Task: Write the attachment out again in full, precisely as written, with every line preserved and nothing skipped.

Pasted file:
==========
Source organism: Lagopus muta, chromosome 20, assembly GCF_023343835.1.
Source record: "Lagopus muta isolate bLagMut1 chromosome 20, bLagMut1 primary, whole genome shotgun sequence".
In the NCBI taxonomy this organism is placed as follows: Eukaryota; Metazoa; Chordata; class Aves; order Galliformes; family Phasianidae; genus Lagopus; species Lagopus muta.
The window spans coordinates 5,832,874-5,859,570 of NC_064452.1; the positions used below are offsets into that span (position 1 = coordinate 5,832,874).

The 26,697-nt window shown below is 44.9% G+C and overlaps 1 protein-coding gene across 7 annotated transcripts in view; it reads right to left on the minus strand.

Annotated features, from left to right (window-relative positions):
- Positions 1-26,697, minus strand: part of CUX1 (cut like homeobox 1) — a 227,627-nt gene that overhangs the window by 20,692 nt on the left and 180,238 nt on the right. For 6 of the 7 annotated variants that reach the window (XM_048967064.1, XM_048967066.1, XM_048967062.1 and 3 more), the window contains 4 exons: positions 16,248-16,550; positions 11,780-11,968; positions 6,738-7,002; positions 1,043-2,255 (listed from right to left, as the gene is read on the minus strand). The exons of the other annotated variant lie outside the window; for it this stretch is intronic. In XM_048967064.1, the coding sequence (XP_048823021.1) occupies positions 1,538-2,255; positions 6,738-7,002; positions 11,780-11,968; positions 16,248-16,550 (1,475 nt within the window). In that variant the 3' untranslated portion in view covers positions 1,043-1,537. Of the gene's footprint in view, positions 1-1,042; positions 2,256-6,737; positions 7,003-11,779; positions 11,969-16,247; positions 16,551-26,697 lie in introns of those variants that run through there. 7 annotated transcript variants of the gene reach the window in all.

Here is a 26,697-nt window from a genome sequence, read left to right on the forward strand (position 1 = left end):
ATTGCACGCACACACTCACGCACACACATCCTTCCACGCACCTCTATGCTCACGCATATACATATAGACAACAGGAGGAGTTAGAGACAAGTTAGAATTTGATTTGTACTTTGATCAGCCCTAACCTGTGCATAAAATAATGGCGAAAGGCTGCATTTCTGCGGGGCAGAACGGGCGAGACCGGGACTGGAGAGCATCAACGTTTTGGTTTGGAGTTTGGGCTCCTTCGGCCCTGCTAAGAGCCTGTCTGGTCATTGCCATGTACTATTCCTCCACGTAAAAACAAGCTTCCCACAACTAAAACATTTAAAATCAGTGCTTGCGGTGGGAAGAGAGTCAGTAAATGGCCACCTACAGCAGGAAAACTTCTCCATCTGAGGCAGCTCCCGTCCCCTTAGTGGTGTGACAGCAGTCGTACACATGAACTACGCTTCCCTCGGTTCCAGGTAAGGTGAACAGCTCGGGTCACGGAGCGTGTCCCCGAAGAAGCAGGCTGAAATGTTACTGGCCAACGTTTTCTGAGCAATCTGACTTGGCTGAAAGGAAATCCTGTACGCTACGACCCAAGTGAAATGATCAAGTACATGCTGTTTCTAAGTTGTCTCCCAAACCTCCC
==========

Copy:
Source organism: Lagopus muta, chromosome 20, assembly GCF_023343835.1.
Source record: "Lagopus muta isolate bLagMut1 chromosome 20, bLagMut1 primary, whole genome shotgun sequence".
In the NCBI taxonomy this organism is placed as follows: Eukaryota; Metazoa; Chordata; class Aves; order Galliformes; family Phasianidae; genus Lagopus; species Lagopus muta.
The window spans coordinates 5,832,874-5,859,570 of NC_064452.1; the positions used below are offsets into that span (position 1 = coordinate 5,832,874).

The 26,697-nt window shown below is 44.9% G+C and overlaps 1 protein-coding gene across 7 annotated transcripts in view; it reads right to left on the minus strand.

Annotated features, from left to right (window-relative positions):
- Positions 1-26,697, minus strand: part of CUX1 (cut like homeobox 1) — a 227,627-nt gene that overhangs the window by 20,692 nt on the left and 180,238 nt on the right. For 6 of the 7 annotated variants that reach the window (XM_048967064.1, XM_048967066.1, XM_048967062.1 and 3 more), the window contains 4 exons: positions 16,248-16,550; positions 11,780-11,968; positions 6,738-7,002; positions 1,043-2,255 (listed from right to left, as the gene is read on the minus strand). The exons of the other annotated variant lie outside the window; for it this stretch is intronic. In XM_048967064.1, the coding sequence (XP_048823021.1) occupies positions 1,538-2,255; positions 6,738-7,002; positions 11,780-11,968; positions 16,248-16,550 (1,475 nt within the window). In that variant the 3' untranslated portion in view covers positions 1,043-1,537. Of the gene's footprint in view, positions 1-1,042; positions 2,256-6,737; positions 7,003-11,779; positions 11,969-16,247; positions 16,551-26,697 lie in introns of those variants that run through there. 7 annotated transcript variants of the gene reach the window in all.

Here is a 26,697-nt window from a genome sequence, read left to right on the forward strand (position 1 = left end):
ATTGCACGCACACACTCACGCACACACATCCTTCCACGCACCTCTATGCTCACGCATATACATATAGACAACAGGAGGAGTTAGAGACAAGTTAGAATTTGATTTGTACTTTGATCAGCCCTAACCTGTGCATAAAATAATGGCGAAAGGCTGCATTTCTGCGGGGCAGAACGGGCGAGACCGGGACTGGAGAGCATCAACGTTTTGGTTTGGAGTTTGGGCTCCTTCGGCCCTGCTAAGAGCCTGTCTGGTCATTGCCATGTACTATTCCTCCACGTAAAAACAAGCTTCCCACAACTAAAACATTTAAAATCAGTGCTTGCGGTGGGAAGAGAGTCAGTAAATGGCCACCTACAGCAGGAAAACTTCTCCATCTGAGGCAGCTCCCGTCCCCTTAGTGGTGTGACAGCAGTCGTACACATGAACTACGCTTCCCTCGGTTCCAGGTAAGGTGAACAGCTCGGGTCACGGAGCGTGTCCCCGAAGAAGCAGGCTGAAATGTTACTGGCCAACGTTTTCTGAGCAATCTGACTTGGCTGAAAGGAAATCCTGTACGCTACGACCCAAGTGAAATGATCAAGTACATGCTGTTTCTAAGTTGTCTCCCAAACCTCCC